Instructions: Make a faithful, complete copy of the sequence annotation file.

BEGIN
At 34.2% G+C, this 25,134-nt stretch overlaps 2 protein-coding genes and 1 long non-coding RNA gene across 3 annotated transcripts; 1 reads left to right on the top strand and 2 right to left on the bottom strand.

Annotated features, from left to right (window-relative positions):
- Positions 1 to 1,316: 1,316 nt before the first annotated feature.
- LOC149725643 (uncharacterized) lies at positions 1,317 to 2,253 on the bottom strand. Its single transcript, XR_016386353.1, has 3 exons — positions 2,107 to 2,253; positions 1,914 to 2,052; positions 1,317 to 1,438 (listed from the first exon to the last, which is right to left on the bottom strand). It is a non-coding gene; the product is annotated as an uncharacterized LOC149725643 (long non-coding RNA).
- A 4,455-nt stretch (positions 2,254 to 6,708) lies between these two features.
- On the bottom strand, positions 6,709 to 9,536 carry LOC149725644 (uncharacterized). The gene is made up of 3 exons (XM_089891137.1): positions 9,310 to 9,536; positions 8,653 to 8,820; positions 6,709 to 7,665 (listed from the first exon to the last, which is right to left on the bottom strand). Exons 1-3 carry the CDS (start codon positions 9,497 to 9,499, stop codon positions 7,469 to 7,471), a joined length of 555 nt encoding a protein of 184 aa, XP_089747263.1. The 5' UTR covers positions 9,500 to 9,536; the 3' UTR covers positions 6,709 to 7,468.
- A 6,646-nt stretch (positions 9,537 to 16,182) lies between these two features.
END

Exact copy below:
At 34.2% G+C, this 25,134-nt stretch overlaps 2 protein-coding genes and 1 long non-coding RNA gene across 3 annotated transcripts; 1 reads left to right on the top strand and 2 right to left on the bottom strand.

Annotated features, from left to right (window-relative positions):
- Positions 1 to 1,316: 1,316 nt before the first annotated feature.
- LOC149725643 (uncharacterized) lies at positions 1,317 to 2,253 on the bottom strand. Its single transcript, XR_016386353.1, has 3 exons — positions 2,107 to 2,253; positions 1,914 to 2,052; positions 1,317 to 1,438 (listed from the first exon to the last, which is right to left on the bottom strand). It is a non-coding gene; the product is annotated as an uncharacterized LOC149725643 (long non-coding RNA).
- A 4,455-nt stretch (positions 2,254 to 6,708) lies between these two features.
- On the bottom strand, positions 6,709 to 9,536 carry LOC149725644 (uncharacterized). The gene is made up of 3 exons (XM_089891137.1): positions 9,310 to 9,536; positions 8,653 to 8,820; positions 6,709 to 7,665 (listed from the first exon to the last, which is right to left on the bottom strand). Exons 1-3 carry the CDS (start codon positions 9,497 to 9,499, stop codon positions 7,469 to 7,471), a joined length of 555 nt encoding a protein of 184 aa, XP_089747263.1. The 5' UTR covers positions 9,500 to 9,536; the 3' UTR covers positions 6,709 to 7,468.
- A 6,646-nt stretch (positions 9,537 to 16,182) lies between these two features.